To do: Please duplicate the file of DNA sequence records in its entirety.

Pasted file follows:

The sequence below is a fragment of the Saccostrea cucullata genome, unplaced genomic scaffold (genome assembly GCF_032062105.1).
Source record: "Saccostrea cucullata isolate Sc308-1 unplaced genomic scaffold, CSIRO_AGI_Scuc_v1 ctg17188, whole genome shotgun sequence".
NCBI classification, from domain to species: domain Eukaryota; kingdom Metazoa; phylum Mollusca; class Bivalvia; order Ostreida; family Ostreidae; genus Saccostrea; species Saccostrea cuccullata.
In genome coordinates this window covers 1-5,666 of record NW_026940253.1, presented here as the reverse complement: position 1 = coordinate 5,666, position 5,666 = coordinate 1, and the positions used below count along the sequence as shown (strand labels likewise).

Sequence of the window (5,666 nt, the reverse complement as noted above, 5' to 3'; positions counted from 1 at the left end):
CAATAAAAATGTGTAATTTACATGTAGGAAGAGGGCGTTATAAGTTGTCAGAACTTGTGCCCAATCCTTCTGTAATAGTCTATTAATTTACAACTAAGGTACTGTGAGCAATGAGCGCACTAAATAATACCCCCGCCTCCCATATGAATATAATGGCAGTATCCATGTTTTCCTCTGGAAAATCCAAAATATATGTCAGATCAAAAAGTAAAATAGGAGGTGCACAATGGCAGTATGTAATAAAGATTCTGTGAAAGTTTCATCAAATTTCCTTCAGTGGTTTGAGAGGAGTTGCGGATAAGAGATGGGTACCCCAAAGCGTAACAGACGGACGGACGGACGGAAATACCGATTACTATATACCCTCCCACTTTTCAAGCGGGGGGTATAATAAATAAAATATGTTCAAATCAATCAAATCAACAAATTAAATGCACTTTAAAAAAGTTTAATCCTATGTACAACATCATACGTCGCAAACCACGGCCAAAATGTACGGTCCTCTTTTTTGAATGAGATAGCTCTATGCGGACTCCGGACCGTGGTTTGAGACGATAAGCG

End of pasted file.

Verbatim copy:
The sequence below is a fragment of the Saccostrea cucullata genome, unplaced genomic scaffold (genome assembly GCF_032062105.1).
Source record: "Saccostrea cucullata isolate Sc308-1 unplaced genomic scaffold, CSIRO_AGI_Scuc_v1 ctg17188, whole genome shotgun sequence".
NCBI classification, from domain to species: domain Eukaryota; kingdom Metazoa; phylum Mollusca; class Bivalvia; order Ostreida; family Ostreidae; genus Saccostrea; species Saccostrea cuccullata.
In genome coordinates this window covers 1-5,666 of record NW_026940253.1, presented here as the reverse complement: position 1 = coordinate 5,666, position 5,666 = coordinate 1, and the positions used below count along the sequence as shown (strand labels likewise).

Sequence of the window (5,666 nt, the reverse complement as noted above, 5' to 3'; positions counted from 1 at the left end):
CAATAAAAATGTGTAATTTACATGTAGGAAGAGGGCGTTATAAGTTGTCAGAACTTGTGCCCAATCCTTCTGTAATAGTCTATTAATTTACAACTAAGGTACTGTGAGCAATGAGCGCACTAAATAATACCCCCGCCTCCCATATGAATATAATGGCAGTATCCATGTTTTCCTCTGGAAAATCCAAAATATATGTCAGATCAAAAAGTAAAATAGGAGGTGCACAATGGCAGTATGTAATAAAGATTCTGTGAAAGTTTCATCAAATTTCCTTCAGTGGTTTGAGAGGAGTTGCGGATAAGAGATGGGTACCCCAAAGCGTAACAGACGGACGGACGGACGGAAATACCGATTACTATATACCCTCCCACTTTTCAAGCGGGGGGTATAATAAATAAAATATGTTCAAATCAATCAAATCAACAAATTAAATGCACTTTAAAAAAGTTTAATCCTATGTACAACATCATACGTCGCAAACCACGGCCAAAATGTACGGTCCTCTTTTTTGAATGAGATAGCTCTATGCGGACTCCGGACCGTGGTTTGAGACGATAAGCG